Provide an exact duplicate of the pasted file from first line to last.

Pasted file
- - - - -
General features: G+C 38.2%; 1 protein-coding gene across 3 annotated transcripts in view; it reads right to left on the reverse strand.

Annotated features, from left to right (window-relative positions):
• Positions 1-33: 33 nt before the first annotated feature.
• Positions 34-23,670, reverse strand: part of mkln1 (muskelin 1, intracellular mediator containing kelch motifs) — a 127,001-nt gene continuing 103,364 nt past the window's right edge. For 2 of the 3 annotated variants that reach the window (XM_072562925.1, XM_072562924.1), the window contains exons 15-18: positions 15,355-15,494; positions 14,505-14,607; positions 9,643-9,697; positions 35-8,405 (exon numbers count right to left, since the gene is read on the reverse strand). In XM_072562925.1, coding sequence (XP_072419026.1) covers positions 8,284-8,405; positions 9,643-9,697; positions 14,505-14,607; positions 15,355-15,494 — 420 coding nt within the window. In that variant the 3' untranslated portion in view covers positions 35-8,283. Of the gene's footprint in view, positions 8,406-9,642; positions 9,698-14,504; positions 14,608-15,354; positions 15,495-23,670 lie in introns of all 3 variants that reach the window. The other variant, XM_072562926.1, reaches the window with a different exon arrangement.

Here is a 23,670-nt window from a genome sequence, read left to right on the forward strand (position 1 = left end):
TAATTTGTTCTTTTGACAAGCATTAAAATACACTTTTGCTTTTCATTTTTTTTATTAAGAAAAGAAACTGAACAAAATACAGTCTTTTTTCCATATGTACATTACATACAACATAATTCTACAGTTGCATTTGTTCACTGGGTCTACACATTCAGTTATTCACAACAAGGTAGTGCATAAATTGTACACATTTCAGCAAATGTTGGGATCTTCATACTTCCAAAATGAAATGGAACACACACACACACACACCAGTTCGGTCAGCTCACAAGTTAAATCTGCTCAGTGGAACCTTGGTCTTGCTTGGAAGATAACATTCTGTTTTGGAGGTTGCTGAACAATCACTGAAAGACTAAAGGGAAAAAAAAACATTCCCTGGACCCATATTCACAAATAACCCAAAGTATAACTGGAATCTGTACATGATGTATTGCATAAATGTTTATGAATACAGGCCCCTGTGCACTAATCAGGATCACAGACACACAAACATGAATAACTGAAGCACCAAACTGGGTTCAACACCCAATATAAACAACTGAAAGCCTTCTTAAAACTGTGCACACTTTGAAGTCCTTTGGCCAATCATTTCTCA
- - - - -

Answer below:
General features: G+C 38.2%; 1 protein-coding gene across 3 annotated transcripts in view; it reads right to left on the reverse strand.

Annotated features, from left to right (window-relative positions):
• Positions 1-33: 33 nt before the first annotated feature.
• Positions 34-23,670, reverse strand: part of mkln1 (muskelin 1, intracellular mediator containing kelch motifs) — a 127,001-nt gene continuing 103,364 nt past the window's right edge. For 2 of the 3 annotated variants that reach the window (XM_072562925.1, XM_072562924.1), the window contains exons 15-18: positions 15,355-15,494; positions 14,505-14,607; positions 9,643-9,697; positions 35-8,405 (exon numbers count right to left, since the gene is read on the reverse strand). In XM_072562925.1, coding sequence (XP_072419026.1) covers positions 8,284-8,405; positions 9,643-9,697; positions 14,505-14,607; positions 15,355-15,494 — 420 coding nt within the window. In that variant the 3' untranslated portion in view covers positions 35-8,283. Of the gene's footprint in view, positions 8,406-9,642; positions 9,698-14,504; positions 14,608-15,354; positions 15,495-23,670 lie in introns of all 3 variants that reach the window. The other variant, XM_072562926.1, reaches the window with a different exon arrangement.

Here is a 23,670-nt window from a genome sequence, read left to right on the forward strand (position 1 = left end):
TAATTTGTTCTTTTGACAAGCATTAAAATACACTTTTGCTTTTCATTTTTTTTATTAAGAAAAGAAACTGAACAAAATACAGTCTTTTTTCCATATGTACATTACATACAACATAATTCTACAGTTGCATTTGTTCACTGGGTCTACACATTCAGTTATTCACAACAAGGTAGTGCATAAATTGTACACATTTCAGCAAATGTTGGGATCTTCATACTTCCAAAATGAAATGGAACACACACACACACACACCAGTTCGGTCAGCTCACAAGTTAAATCTGCTCAGTGGAACCTTGGTCTTGCTTGGAAGATAACATTCTGTTTTGGAGGTTGCTGAACAATCACTGAAAGACTAAAGGGAAAAAAAAACATTCCCTGGACCCATATTCACAAATAACCCAAAGTATAACTGGAATCTGTACATGATGTATTGCATAAATGTTTATGAATACAGGCCCCTGTGCACTAATCAGGATCACAGACACACAAACATGAATAACTGAAGCACCAAACTGGGTTCAACACCCAATATAAACAACTGAAAGCCTTCTTAAAACTGTGCACACTTTGAAGTCCTTTGGCCAATCATTTCTCA